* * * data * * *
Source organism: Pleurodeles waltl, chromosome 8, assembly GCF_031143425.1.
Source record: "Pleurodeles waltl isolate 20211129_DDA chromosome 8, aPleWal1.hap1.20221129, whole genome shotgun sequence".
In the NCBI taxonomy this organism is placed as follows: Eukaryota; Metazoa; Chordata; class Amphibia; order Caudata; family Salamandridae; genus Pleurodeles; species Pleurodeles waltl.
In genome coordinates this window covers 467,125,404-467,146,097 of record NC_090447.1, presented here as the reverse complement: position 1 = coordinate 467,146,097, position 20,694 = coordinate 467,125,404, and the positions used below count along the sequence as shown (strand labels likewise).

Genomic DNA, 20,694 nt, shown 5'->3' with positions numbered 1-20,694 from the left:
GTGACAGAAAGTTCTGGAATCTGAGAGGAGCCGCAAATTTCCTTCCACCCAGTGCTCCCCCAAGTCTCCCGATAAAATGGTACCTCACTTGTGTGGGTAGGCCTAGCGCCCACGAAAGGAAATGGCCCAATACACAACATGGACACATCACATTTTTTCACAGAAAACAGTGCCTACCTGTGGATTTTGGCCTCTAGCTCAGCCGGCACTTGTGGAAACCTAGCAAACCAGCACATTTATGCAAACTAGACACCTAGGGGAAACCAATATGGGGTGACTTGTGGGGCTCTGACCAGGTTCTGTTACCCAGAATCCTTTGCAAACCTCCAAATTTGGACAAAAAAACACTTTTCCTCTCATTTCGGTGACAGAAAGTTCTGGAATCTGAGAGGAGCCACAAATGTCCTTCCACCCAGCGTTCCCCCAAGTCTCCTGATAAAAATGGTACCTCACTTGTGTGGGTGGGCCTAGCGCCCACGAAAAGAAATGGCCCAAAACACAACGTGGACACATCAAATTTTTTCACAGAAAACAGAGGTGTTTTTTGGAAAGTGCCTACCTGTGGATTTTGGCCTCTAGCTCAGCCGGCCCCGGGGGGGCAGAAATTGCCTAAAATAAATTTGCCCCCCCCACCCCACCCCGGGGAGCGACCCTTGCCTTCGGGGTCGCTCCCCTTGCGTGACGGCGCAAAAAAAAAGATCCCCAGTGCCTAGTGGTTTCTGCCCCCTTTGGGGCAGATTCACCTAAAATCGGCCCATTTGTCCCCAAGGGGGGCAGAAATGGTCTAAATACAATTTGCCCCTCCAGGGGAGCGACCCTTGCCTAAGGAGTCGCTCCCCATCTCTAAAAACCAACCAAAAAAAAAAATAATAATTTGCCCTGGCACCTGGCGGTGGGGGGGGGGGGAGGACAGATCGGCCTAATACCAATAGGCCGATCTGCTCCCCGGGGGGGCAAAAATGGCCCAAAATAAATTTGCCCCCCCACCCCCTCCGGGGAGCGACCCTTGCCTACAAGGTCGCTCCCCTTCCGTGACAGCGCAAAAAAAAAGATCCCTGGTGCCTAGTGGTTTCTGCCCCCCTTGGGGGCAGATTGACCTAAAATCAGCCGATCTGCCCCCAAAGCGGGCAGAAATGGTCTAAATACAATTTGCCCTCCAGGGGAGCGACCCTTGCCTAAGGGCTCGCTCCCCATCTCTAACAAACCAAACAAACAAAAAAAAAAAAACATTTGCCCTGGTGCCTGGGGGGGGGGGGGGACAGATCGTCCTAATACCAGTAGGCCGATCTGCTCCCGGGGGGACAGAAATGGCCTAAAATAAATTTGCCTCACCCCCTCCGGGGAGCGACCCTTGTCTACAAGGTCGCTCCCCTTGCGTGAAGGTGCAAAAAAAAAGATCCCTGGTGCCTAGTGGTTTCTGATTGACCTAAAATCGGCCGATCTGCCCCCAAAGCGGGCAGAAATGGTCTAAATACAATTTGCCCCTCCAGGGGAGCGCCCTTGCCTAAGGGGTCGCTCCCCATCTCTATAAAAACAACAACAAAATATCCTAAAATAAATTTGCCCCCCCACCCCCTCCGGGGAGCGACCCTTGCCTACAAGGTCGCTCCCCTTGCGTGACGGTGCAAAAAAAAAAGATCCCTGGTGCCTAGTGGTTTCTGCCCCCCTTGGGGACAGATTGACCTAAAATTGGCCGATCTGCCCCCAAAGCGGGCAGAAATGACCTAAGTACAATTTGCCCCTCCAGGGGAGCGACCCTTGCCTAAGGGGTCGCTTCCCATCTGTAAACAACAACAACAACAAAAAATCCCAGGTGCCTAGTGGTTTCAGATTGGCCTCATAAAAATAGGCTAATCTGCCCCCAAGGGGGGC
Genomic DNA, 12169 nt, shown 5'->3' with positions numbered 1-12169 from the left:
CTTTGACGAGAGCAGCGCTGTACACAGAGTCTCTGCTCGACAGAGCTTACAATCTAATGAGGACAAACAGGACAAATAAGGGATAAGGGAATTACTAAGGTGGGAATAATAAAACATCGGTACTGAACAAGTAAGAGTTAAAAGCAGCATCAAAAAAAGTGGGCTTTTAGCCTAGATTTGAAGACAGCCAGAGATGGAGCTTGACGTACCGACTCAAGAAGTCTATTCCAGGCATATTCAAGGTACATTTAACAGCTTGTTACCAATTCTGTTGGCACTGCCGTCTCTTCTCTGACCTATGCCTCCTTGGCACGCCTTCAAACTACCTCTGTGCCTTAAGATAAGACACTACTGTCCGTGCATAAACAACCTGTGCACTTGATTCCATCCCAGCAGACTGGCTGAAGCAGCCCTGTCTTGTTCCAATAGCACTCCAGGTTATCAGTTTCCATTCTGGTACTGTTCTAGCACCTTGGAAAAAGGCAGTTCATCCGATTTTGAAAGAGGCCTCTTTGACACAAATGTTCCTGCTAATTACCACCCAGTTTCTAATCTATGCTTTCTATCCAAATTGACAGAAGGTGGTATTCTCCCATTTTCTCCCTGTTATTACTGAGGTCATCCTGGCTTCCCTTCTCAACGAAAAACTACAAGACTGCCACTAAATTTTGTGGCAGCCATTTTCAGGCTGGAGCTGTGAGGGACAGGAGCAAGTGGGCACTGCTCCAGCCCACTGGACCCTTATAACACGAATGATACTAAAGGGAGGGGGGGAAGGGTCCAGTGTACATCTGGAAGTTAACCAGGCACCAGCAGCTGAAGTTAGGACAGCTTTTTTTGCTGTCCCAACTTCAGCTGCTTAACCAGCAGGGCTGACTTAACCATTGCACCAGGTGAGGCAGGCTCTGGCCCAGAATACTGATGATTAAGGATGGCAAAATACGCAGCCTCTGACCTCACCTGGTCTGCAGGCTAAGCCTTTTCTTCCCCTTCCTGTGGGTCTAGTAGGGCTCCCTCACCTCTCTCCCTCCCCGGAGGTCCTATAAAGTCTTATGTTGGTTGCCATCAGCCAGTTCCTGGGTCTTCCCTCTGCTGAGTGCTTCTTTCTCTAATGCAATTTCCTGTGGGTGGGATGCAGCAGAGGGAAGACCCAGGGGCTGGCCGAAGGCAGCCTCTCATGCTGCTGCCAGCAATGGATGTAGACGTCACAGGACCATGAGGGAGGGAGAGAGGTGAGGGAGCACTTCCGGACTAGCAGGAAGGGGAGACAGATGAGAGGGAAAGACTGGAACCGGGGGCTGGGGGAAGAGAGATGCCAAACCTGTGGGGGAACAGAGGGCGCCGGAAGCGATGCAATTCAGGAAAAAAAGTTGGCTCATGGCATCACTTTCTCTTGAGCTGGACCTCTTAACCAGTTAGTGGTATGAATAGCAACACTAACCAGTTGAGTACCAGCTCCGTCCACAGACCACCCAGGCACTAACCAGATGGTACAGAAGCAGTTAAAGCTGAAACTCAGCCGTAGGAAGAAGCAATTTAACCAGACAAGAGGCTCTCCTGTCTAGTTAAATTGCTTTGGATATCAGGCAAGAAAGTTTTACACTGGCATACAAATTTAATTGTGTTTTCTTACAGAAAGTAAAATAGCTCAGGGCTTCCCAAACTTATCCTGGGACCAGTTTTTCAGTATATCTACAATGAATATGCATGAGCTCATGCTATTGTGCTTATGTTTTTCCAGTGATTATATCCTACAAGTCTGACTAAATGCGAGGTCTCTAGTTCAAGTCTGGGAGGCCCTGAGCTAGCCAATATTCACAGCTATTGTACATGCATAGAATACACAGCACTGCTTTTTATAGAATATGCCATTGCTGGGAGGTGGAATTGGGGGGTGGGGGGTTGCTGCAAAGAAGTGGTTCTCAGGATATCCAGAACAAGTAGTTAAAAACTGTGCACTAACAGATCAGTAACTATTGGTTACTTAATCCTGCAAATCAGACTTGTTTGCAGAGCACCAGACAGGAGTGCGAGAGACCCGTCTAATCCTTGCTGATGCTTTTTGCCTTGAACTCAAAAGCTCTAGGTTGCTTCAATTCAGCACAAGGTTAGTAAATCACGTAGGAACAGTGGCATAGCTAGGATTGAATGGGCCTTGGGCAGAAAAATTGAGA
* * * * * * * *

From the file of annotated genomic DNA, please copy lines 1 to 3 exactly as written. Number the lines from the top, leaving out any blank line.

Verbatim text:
Source organism: Pleurodeles waltl, chromosome 8, assembly GCF_031143425.1.
Source record: "Pleurodeles waltl isolate 20211129_DDA chromosome 8, aPleWal1.hap1.20221129, whole genome shotgun sequence".
In the NCBI taxonomy this organism is placed as follows: Eukaryota; Metazoa; Chordata; class Amphibia; order Caudata; family Salamandridae; genus Pleurodeles; species Pleurodeles waltl.